• Plasma Exchange- A process in which the patient’s blood is removed from the body, separated and plasma removed and replaced for donor plasma.
• Plasma transfusions- In which donor plasma is infused into the circulatory system.
• Dialysis- Which uses an artificial device to clean the blood of waste products.
Unfortunately despite numerous treatment options prognosis is still very grave. If a patient with CRGV develops kidney injury there is a ninety percent fatality rate.

Pippa’s story
I lost my beautiful dog Pippa to this cruel disease on the 15th December 2015 after an innocent, fun walk in the woods with my other dog Molly. They both developed skin lesions but 4 days later Pippa started to show signs of kidney damage.

Anderson Moores Veterinary Specialists referred her to the Queen Mother Hospital for Animals (RVC) for Plasma Exchange, plasma transfusion and Dialysis treatment. Despite intensive and aggressive treatment, the disease had taken over and she could not be saved. My dogs are my absolute world and this disease has left me truly, truly heartbroken. I am without my baby girl and Molly is without her sister.

A few weeks at home living without Pippa urged me to start fundraising to help develop research into this relatively unknown disease. I do not want any other dog owners to feel the heartache that I am living with.

All money raised will be donated to The Alabama Rot Research Fund. Research into new diseases requires a lot of funding. This pays for the development of new diagnostic tests, investigation of the causes of the disease and ultimately the development of more effective treatments which could help numerous dogs in the future.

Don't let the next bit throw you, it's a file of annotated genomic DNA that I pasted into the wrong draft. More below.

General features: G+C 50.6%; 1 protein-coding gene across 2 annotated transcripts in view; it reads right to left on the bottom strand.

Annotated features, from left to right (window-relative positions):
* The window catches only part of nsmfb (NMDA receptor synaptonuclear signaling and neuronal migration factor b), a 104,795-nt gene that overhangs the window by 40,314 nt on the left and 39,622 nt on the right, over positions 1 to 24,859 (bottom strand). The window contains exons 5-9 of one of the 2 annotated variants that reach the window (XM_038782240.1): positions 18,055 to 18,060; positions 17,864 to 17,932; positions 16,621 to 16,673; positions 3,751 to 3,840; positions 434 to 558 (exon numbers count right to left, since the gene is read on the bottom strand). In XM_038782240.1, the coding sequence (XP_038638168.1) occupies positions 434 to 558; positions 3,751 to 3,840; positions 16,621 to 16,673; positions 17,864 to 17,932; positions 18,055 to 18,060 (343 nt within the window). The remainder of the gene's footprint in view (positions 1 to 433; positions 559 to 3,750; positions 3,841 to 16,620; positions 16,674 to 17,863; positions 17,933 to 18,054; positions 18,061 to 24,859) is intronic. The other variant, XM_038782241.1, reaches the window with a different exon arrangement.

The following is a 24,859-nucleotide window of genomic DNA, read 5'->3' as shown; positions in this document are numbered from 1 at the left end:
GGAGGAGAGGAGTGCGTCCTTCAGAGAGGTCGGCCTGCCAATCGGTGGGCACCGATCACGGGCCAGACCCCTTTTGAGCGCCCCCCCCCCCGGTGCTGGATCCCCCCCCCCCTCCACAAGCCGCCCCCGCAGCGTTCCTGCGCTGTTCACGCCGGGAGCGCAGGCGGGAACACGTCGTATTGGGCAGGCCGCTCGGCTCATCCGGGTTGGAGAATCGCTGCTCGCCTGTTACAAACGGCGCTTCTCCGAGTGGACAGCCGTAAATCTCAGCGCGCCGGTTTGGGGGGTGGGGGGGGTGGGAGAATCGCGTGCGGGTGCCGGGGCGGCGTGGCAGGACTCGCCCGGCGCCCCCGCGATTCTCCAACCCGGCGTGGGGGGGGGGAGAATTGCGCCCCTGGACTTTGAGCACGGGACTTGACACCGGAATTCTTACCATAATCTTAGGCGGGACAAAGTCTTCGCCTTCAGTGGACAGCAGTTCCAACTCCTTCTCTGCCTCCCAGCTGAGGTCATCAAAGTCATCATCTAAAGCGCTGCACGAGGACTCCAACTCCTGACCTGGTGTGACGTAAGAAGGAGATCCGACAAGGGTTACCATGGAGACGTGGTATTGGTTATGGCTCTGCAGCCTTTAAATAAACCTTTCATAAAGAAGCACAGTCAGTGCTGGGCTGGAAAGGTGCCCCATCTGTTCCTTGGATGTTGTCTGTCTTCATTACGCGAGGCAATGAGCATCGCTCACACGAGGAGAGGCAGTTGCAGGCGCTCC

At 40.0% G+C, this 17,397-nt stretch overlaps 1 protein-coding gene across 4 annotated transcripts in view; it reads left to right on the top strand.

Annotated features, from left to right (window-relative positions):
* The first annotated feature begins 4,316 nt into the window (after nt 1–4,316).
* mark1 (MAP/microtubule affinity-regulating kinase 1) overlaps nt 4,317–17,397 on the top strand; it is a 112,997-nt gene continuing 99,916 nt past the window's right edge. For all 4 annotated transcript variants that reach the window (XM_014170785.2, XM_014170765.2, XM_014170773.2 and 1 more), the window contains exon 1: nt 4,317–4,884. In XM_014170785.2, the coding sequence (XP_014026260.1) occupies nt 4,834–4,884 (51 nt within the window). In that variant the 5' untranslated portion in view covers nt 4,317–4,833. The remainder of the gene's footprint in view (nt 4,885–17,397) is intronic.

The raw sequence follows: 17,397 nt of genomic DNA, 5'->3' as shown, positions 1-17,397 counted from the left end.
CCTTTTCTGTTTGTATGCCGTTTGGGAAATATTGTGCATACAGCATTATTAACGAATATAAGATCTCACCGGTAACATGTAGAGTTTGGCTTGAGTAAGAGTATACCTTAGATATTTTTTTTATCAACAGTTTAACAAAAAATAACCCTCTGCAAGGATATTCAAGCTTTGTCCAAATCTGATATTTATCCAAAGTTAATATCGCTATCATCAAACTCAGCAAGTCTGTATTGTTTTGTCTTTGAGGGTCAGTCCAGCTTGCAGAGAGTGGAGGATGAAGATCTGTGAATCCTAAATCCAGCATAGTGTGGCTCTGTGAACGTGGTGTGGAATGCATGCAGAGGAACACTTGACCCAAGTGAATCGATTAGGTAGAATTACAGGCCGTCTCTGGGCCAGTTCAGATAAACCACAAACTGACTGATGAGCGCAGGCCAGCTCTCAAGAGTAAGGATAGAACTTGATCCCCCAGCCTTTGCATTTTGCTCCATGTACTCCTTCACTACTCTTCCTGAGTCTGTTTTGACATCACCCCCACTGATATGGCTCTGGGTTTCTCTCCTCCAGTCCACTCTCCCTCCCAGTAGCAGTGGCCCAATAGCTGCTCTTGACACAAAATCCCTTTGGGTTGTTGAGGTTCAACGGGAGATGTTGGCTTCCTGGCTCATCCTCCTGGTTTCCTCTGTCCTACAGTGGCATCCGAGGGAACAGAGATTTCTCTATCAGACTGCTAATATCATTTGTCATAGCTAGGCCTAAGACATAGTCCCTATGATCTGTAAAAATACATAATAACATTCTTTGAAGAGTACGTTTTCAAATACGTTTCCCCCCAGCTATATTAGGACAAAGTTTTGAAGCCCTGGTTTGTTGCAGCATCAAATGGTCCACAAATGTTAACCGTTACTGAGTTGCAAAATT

Pippa’s charity facebook page is ‘Pledge for Pippa. Stop Alabama Rot’
For information regarding the charity and disease is that best place to go.

Clash of the K9s -An Intro to this Worldwide Sporting Dog Event

Recently some of our sponsored pack members entered “Clash of the K9s”, a fantastic event where borders and breed are no boundary. Keeley, one of the Sporting Dogs England team tells us about the event:

“Clash of the K9s is a large organised event spread across several countries where any breed can compete, there are 5 disciplines the dogs have to complete.

Track mill; track mill is a very basic discipline, it’s a continuous string held high from the ground attached to 2 wheels on poles and a bag tied to the string, the handler uses a peddle or remote to move the bag around in the air so the dog runs back and forth, the distance of each run is 100 ft or about 30 mtrs, they do this for 7 mins and each run counted, your score is how many runs the dog gets in 7 mins.